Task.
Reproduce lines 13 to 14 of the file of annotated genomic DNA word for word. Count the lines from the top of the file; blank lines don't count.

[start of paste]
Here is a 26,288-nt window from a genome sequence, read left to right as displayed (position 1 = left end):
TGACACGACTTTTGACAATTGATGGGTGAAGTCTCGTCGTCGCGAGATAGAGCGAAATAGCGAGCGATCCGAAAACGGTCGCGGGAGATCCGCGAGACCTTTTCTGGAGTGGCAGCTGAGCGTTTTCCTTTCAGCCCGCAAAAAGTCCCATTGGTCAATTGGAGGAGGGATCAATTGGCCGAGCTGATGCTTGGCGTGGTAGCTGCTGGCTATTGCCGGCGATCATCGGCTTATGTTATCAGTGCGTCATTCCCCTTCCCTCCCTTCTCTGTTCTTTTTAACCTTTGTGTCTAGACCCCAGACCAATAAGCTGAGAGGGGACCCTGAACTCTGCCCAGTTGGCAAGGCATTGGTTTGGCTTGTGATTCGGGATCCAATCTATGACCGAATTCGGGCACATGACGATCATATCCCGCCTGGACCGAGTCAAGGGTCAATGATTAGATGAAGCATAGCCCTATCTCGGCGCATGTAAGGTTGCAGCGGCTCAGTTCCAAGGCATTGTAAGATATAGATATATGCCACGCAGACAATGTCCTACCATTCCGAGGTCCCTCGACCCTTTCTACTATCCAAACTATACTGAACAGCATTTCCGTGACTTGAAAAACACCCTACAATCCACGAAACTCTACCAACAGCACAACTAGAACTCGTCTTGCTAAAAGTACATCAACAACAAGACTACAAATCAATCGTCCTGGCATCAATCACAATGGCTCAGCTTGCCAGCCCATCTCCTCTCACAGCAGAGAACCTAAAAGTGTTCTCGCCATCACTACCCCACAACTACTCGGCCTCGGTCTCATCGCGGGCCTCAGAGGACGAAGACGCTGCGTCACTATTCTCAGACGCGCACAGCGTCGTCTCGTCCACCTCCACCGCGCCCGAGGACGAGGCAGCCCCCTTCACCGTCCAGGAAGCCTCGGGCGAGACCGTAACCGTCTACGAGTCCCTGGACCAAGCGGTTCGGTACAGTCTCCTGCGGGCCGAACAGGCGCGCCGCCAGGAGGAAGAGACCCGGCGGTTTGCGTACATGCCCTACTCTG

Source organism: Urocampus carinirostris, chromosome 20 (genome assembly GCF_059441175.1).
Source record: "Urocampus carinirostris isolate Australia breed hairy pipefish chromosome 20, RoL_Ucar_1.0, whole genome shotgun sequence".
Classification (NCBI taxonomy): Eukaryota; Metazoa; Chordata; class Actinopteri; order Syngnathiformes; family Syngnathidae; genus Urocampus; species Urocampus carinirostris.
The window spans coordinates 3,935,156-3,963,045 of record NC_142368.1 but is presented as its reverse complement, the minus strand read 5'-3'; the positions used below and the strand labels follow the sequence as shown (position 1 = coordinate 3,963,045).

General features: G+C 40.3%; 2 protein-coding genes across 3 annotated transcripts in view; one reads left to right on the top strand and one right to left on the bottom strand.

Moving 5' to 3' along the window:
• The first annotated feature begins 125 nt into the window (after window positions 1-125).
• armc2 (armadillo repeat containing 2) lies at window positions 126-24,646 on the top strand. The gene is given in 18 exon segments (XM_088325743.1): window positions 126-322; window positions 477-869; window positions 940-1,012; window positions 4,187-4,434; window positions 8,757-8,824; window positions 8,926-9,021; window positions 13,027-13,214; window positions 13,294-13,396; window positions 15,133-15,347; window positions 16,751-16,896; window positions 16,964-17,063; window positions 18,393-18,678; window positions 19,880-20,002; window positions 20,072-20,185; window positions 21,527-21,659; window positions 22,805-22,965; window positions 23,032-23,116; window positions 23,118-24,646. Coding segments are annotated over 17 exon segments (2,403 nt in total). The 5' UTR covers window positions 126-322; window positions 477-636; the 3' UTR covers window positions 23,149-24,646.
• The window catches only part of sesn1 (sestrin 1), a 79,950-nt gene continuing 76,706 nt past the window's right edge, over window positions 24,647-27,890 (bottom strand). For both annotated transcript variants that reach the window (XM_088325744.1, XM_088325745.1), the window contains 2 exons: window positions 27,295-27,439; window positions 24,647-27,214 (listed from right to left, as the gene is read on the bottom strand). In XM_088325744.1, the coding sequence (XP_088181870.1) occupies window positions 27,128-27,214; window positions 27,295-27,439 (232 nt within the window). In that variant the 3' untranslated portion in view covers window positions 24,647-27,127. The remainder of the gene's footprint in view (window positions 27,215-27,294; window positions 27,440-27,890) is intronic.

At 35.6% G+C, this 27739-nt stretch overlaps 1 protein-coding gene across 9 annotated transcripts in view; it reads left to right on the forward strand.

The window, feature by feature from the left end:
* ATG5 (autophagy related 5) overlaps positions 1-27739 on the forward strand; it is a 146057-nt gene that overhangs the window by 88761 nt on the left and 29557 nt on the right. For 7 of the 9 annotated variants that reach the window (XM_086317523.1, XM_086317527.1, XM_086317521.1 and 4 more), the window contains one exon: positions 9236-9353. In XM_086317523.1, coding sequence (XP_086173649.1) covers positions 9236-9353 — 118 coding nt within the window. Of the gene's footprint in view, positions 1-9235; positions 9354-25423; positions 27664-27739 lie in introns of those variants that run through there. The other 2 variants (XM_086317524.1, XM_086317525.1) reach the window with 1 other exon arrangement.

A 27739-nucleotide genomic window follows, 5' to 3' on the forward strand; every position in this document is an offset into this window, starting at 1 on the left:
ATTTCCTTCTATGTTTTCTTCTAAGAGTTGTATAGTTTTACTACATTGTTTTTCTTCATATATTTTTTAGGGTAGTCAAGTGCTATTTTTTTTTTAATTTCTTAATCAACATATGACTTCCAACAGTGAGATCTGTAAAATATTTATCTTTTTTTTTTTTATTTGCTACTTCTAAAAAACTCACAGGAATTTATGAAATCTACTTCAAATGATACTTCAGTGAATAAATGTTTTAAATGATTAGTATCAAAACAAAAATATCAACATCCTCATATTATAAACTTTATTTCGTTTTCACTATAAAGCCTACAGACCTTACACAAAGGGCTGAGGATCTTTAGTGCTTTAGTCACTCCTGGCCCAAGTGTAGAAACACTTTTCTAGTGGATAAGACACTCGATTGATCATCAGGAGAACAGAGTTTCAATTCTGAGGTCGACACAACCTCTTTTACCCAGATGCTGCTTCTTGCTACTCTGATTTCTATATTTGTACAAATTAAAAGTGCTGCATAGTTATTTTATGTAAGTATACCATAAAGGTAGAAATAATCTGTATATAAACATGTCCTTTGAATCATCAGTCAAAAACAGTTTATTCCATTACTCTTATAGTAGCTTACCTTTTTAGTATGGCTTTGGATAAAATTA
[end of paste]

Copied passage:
The window, feature by feature from the left end:
* ATG5 (autophagy related 5) overlaps positions 1-27739 on the forward strand; it is a 146057-nt gene that overhangs the window by 88761 nt on the left and 29557 nt on the right. For 7 of the 9 annotated variants that reach the window (XM_086317523.1, XM_086317527.1, XM_086317521.1 and 4 more), the window contains one exon: positions 9236-9353. In XM_086317523.1, coding sequence (XP_086173649.1) covers positions 9236-9353 — 118 coding nt within the window. Of the gene's footprint in view, positions 1-9235; positions 9354-25423; positions 27664-27739 lie in introns of those variants that run through there. The other 2 variants (XM_086317524.1, XM_086317525.1) reach the window with 1 other exon arrangement.